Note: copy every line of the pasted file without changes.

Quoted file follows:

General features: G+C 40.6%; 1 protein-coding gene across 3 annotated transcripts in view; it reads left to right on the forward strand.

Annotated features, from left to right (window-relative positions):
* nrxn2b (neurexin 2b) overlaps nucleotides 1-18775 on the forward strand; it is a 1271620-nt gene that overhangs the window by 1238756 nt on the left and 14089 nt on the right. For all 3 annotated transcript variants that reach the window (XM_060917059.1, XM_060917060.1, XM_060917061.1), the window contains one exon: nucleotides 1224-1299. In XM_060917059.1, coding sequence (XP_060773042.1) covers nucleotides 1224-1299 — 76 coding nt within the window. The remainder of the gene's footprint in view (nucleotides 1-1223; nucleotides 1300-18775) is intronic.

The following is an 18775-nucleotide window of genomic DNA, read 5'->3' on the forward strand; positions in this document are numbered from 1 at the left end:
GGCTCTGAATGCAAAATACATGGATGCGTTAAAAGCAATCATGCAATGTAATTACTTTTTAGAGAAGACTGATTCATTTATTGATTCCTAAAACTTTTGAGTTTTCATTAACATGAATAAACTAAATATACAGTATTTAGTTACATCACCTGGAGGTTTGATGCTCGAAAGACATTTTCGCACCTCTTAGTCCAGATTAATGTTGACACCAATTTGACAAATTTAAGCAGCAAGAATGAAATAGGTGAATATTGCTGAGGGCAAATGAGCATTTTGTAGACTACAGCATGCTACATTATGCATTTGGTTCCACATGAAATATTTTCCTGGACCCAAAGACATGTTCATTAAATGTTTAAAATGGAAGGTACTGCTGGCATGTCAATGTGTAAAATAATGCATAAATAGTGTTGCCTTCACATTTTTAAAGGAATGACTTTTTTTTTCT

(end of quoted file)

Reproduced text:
General features: G+C 40.6%; 1 protein-coding gene across 3 annotated transcripts in view; it reads left to right on the forward strand.

Annotated features, from left to right (window-relative positions):
* nrxn2b (neurexin 2b) overlaps nucleotides 1-18775 on the forward strand; it is a 1271620-nt gene that overhangs the window by 1238756 nt on the left and 14089 nt on the right. For all 3 annotated transcript variants that reach the window (XM_060917059.1, XM_060917060.1, XM_060917061.1), the window contains one exon: nucleotides 1224-1299. In XM_060917059.1, coding sequence (XP_060773042.1) covers nucleotides 1224-1299 — 76 coding nt within the window. The remainder of the gene's footprint in view (nucleotides 1-1223; nucleotides 1300-18775) is intronic.

The following is an 18775-nucleotide window of genomic DNA, read 5'->3' on the forward strand; positions in this document are numbered from 1 at the left end:
GGCTCTGAATGCAAAATACATGGATGCGTTAAAAGCAATCATGCAATGTAATTACTTTTTAGAGAAGACTGATTCATTTATTGATTCCTAAAACTTTTGAGTTTTCATTAACATGAATAAACTAAATATACAGTATTTAGTTACATCACCTGGAGGTTTGATGCTCGAAAGACATTTTCGCACCTCTTAGTCCAGATTAATGTTGACACCAATTTGACAAATTTAAGCAGCAAGAATGAAATAGGTGAATATTGCTGAGGGCAAATGAGCATTTTGTAGACTACAGCATGCTACATTATGCATTTGGTTCCACATGAAATATTTTCCTGGACCCAAAGACATGTTCATTAAATGTTTAAAATGGAAGGTACTGCTGGCATGTCAATGTGTAAAATAATGCATAAATAGTGTTGCCTTCACATTTTTAAAGGAATGACTTTTTTTTTCT